Talk to Her (2002)

Genres - Drama  |   Sub-Genres - Melodrama, Romantic Drama, Medical Drama  |   Release Date - Nov 22, 2002 (USA - Limited)  |   Run Time - 110 min.  |   Countries - Spain   |   MPAA Rating - R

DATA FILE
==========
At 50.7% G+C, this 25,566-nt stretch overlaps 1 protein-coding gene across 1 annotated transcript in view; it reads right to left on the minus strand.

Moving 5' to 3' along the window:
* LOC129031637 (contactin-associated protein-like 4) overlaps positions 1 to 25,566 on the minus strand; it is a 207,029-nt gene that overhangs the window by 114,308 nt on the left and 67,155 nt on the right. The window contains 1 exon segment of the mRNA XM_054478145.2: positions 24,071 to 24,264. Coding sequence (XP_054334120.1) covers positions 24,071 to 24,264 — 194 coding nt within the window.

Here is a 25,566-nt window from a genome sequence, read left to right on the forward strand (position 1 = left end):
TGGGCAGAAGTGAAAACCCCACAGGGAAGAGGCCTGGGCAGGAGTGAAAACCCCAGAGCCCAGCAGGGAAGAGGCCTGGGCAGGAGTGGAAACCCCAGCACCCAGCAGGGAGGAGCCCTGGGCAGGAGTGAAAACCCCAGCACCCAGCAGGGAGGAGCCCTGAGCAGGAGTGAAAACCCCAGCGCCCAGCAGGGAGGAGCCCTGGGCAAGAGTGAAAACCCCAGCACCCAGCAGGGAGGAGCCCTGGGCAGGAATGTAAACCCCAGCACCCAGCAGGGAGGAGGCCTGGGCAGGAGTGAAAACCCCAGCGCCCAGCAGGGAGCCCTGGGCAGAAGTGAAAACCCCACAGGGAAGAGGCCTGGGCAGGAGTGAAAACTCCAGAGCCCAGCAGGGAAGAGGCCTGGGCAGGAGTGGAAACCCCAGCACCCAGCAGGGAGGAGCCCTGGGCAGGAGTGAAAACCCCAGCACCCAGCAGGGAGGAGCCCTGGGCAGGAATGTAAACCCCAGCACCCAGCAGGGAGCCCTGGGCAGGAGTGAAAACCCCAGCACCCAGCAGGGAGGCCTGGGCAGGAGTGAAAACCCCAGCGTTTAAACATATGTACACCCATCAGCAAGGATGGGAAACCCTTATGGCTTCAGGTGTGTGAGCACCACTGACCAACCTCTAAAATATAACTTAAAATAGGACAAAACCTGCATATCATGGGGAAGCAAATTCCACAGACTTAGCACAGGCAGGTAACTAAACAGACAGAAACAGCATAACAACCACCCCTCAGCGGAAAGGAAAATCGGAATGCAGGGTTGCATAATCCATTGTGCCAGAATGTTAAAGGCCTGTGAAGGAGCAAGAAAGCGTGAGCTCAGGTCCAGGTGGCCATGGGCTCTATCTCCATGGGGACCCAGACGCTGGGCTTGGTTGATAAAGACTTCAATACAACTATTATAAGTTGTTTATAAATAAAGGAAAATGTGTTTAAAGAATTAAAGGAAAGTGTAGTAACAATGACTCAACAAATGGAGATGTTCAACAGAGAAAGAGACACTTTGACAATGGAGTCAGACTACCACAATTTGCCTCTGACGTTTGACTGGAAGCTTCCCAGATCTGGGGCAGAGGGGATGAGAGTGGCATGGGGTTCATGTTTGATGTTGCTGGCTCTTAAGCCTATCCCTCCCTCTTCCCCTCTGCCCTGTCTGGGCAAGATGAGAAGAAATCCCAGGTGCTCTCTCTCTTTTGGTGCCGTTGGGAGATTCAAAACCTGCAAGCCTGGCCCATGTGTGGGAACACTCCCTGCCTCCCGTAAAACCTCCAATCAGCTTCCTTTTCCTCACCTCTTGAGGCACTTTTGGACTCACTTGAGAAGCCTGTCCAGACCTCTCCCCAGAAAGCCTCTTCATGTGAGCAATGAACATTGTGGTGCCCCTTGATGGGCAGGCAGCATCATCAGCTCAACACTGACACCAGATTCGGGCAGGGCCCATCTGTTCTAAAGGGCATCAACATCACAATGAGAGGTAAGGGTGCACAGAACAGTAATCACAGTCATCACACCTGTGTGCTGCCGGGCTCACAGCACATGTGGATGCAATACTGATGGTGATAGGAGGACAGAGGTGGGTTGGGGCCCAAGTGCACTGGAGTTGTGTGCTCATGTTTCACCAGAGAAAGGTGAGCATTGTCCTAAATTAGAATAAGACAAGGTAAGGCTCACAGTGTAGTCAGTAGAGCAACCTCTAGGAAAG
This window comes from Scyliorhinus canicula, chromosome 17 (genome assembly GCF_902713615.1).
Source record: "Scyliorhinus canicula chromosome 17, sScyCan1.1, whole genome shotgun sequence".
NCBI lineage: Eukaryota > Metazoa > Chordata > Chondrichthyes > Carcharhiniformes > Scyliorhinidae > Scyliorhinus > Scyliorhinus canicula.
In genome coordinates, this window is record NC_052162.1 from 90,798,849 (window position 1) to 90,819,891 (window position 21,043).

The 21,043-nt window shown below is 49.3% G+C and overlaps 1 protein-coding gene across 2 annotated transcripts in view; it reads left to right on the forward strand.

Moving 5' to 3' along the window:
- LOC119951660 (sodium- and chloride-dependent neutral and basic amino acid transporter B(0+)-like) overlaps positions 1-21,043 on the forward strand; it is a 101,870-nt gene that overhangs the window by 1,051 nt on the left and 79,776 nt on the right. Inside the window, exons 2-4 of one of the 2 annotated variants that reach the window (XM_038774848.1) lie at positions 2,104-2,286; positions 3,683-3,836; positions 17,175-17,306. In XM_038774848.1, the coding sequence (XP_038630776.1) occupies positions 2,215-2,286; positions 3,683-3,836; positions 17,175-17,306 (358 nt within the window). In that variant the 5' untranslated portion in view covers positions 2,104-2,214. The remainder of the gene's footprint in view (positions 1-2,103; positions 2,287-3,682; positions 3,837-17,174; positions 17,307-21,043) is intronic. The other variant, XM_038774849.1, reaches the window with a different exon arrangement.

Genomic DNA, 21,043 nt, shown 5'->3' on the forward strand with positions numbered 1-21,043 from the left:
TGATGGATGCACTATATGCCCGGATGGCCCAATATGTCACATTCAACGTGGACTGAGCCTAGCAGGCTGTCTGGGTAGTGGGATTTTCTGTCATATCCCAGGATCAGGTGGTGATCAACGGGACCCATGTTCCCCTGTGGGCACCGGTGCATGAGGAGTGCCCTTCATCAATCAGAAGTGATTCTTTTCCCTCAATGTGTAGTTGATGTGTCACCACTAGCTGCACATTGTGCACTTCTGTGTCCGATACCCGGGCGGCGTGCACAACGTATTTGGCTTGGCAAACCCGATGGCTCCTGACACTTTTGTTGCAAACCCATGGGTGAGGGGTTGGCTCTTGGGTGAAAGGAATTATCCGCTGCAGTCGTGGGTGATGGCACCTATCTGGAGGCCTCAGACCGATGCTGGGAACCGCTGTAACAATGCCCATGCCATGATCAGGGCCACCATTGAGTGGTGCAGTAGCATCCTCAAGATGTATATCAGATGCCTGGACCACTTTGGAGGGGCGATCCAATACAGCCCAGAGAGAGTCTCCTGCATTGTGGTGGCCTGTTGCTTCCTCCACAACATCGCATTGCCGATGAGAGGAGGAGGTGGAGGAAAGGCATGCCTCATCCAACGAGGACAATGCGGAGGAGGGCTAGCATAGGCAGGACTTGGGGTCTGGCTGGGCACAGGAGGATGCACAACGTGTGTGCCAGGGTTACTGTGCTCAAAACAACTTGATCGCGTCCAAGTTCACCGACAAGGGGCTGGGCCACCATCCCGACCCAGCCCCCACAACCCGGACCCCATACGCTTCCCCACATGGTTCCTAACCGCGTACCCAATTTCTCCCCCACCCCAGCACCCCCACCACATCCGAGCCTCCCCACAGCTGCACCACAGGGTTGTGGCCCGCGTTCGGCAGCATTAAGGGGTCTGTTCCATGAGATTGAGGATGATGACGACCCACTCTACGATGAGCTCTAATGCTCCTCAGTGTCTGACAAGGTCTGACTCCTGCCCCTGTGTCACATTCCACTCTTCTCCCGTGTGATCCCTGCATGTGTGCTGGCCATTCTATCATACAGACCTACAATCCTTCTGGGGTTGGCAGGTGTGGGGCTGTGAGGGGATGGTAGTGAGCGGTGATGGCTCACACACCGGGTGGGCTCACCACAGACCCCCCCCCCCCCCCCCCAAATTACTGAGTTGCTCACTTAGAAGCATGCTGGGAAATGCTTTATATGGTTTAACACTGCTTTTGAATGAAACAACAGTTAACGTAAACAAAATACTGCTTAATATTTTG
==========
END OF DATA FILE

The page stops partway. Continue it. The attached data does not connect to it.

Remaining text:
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As a filmmaker who has built a career out of creating stellar roles for actresses, director Pedro Almodóvar has taken on some bold challenges for Talk to Her. A bizarre love story of a technically nonexistent relationship, it doesn't allow for easy spiritual redemption. Simple melodramatic terms are avoided when the central female characters are rendered unresponsive but ever-present. One of them, Lydia (Rosario Flores), is even positioned in horrifying bullfighting scenes that capture all the gruesome sadness and reality of the ultramasculine sport. When the would-be leading ladies drop out into comas, the two men are forced to deal with all the messy and troubling aspects of relationships -- or lack thereof. Acting as the film's anchor, the balding and muscular Marco (Dario Grandinetti) cries intermittently throughout the film, a small detail that seems almost revolutionary in this context. With a bravery and steadfast kindness, he forges a friendship with the deeply troubled Benigno (Javier Camara) whose mental illness leads the film into several dark places, including a wildly cinematic fantasy construction of sexual exploration. By contrast, the freshly lit scenes of tenderness with crisp white cotton garments belie the destructiveness Benigno is capable of. However disturbing the situation eventually becomes, these scenes speak volumes about the power of devotion as a motivator. Several side characters provide a background for the themes dealt with in the central narrative -- that of the power of faith to renew and transform. But like many human relationships, the result isn't clearly defined, leaving a confusing mess of conflicting emotions. Also, like the film's many well-staged modern dance sequences, the power lies in the constant interplay of reasoning between logic and belief. Ambiguity is one of the film's best assets, leaving the viewer with plenty of moral space for existential questioning.